The prison authorities claim that the eight individual detention facilities that are apparently to be built on the Thornton Hall site – one of which is presumably the proposed women’s unit – will be ‘practically self-contained’.14 If this means sharing visitation areas and recreational space, women prisoners, because they are a small minority in what is a predominantly male prison population, will experience added disadvantage. This has occurred in Limerick Prison, with services for women prisoners at times been severely curtailed due to over-crowding in the men’s prison.
In January and February 2008, proposed figures for the overall capacity of the new prison at Thornton Hall were made public in a number of newspaper articles.15 The Director General of the Prison Service, Brian Purcell, has described the planned capacity as ‘meeting any demand for additional space for at least the next 50 years.’16 In the case of the women’s prison, the demand projections seem to be based on the two-times table: the capacity of the Dóchas Centre is at present 85 but the proposed development at Thornton Hall is for a facility to accommodate 170. An Irish Prison Service spokesman described the proposed two-fold increase in capacity as ‘future-proofing’.17
Historically, penal policy in Ireland has seemed to evolve in the absence of research findings, public discussion and coherent decision-making: it might be said that we build prisons which then shape our prison policy, not vice-versa.18 Each time there has been an increase in the number of places for women prisoners there has been an absence of an evidence-based explanation of the figure chosen.
In 1994, there were, at any one time, approximately 50 women imprisoned in Ireland, 40 of whom were accommodated in the Women’s Prison at Mountjoy.19 In that year, the Department of Justice published a five-year plan, The Management of Offenders, which stated that a 60-bed women’s prison was needed on the Mountjoy site.20 There was no explanation as to how this figure was derived – even though it represented a 50 per cent increase in the number of places for women prisoners on the Mountjoy site.
Just four years later, in 1998, the Strategy Statement 1998–2000 of the Department of Justice, Equality and Law Reform announced that the proposed new Mountjoy women’s prison would have 80 places.21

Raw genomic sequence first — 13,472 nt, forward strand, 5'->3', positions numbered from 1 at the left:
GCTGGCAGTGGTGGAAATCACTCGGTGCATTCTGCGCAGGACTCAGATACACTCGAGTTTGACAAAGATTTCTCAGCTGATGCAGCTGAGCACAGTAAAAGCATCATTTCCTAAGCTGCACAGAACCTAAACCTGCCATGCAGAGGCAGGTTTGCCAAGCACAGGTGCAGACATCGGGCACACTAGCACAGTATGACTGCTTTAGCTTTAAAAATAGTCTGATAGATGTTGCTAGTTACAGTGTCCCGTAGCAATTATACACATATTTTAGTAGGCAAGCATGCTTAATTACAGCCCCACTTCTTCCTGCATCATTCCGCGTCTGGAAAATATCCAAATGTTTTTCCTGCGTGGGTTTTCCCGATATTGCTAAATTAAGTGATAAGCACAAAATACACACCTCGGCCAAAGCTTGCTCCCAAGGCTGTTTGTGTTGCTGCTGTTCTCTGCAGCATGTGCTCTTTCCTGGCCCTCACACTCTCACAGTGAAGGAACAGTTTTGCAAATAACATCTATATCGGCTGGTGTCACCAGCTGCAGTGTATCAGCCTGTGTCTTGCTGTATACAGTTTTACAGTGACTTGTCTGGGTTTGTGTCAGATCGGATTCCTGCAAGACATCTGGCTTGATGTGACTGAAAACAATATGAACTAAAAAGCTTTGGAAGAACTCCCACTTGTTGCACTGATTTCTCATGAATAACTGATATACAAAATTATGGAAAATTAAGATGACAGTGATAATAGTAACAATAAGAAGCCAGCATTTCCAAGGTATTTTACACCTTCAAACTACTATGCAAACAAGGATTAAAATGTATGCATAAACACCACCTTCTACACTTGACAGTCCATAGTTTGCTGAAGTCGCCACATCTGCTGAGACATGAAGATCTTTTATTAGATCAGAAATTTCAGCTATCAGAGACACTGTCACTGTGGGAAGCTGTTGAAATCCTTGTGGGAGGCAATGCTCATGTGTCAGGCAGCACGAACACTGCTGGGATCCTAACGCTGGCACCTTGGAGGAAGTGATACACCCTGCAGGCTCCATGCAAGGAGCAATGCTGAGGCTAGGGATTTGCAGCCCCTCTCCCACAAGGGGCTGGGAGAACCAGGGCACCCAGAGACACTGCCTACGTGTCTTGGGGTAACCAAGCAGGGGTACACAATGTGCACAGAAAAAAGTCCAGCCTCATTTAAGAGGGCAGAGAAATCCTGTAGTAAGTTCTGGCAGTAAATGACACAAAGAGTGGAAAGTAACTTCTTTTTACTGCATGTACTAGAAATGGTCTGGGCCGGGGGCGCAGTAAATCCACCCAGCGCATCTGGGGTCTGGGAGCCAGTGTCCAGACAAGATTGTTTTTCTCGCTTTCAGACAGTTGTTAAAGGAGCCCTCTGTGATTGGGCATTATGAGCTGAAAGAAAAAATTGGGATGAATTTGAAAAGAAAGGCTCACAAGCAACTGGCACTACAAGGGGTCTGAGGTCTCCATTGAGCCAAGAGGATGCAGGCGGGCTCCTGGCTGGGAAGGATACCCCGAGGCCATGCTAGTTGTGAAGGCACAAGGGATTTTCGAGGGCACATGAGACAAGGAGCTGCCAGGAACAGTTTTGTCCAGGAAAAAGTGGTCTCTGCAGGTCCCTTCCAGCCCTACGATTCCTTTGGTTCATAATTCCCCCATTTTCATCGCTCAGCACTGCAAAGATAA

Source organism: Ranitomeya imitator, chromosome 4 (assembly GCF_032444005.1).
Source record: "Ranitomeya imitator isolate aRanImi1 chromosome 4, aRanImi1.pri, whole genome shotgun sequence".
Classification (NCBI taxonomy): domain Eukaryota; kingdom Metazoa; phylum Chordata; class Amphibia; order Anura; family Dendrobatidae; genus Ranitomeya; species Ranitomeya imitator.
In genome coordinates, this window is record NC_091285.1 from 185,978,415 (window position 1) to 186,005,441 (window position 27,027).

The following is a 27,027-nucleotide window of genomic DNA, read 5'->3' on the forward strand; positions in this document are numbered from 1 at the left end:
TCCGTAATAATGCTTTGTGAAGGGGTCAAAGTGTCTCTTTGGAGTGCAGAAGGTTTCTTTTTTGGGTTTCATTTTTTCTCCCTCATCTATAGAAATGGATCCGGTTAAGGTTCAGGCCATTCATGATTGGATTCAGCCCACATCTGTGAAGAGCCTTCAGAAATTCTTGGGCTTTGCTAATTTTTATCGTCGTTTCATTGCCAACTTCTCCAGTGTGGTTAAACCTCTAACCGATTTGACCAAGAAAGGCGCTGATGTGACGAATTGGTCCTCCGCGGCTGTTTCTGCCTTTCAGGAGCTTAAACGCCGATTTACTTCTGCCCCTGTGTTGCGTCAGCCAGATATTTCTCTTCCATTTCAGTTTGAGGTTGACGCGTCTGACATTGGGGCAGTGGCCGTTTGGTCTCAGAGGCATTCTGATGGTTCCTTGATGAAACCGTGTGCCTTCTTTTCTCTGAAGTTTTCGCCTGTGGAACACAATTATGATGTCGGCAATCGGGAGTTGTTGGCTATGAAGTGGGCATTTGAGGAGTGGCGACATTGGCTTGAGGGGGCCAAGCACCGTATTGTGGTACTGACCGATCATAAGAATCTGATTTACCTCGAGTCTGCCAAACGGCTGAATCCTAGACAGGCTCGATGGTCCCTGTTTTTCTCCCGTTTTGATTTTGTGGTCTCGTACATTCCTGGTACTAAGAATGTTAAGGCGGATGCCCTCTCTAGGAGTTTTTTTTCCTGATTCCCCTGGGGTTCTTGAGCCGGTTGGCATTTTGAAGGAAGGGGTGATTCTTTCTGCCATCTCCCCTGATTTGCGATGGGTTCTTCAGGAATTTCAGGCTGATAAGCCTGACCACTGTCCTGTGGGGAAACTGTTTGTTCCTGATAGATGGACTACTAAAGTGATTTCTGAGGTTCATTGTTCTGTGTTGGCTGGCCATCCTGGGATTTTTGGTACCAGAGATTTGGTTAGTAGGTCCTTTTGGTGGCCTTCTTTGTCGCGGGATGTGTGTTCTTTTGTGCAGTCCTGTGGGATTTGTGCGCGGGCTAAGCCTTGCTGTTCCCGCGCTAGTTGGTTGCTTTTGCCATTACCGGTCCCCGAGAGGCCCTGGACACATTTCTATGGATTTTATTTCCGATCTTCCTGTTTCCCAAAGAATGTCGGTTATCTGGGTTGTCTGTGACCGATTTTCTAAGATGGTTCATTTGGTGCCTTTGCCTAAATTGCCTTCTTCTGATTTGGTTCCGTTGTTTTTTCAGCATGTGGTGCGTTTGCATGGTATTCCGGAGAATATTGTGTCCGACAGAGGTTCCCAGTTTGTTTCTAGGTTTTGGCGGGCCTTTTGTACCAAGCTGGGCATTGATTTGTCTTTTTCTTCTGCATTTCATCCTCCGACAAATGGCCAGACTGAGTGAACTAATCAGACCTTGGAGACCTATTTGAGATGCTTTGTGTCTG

In December 1999 the Dóchas Centre opened with a bed capacity of 70 and overall accommodation for 80.
And by 2011, the proposed completion date for Thornton Hall, the main women’s prison in the country will have places for 170.23 In fact, given the manner in which the capacity of prisons has been expanded by resorting to ‘doubling up’ in what are meant be single occupancy cells, it would not be too surprising to find that, within a few years of the new prison opening, it was accommodating far in excess of this number.
Figure 1 below depicts the rapid growth of prison places for women and the dramatic infrastructural ‘future proofing’ that the Thornton Hall complex will provide.
Figure 1: Capacity of the Dochás Centre24
Many commentators have pointed out that the number of prison places provided is determined by political choices based on fiscal constraints and the level of punitiveness in society at a given time – ‘it is a simple matter of choice and a function of legislation’.25
This was acknowledged in 2000 by a sub-committee of the Joint Oireacthas Committee on Justice, Equality, Defence and Women’s Rights. In its report, the sub-committee admitted that the number of prison places ‘is to a large extent a political calculation’. The sub-committee went on to say:
[D]espite popular belief to the contrary, imprisonment rates have a very small impact on crime rates and can be lowered significantly without exposing the public to serious risk. There is little substance to what might be called the ‘hydraulic theory’ that as sentences go up, crime goes down.26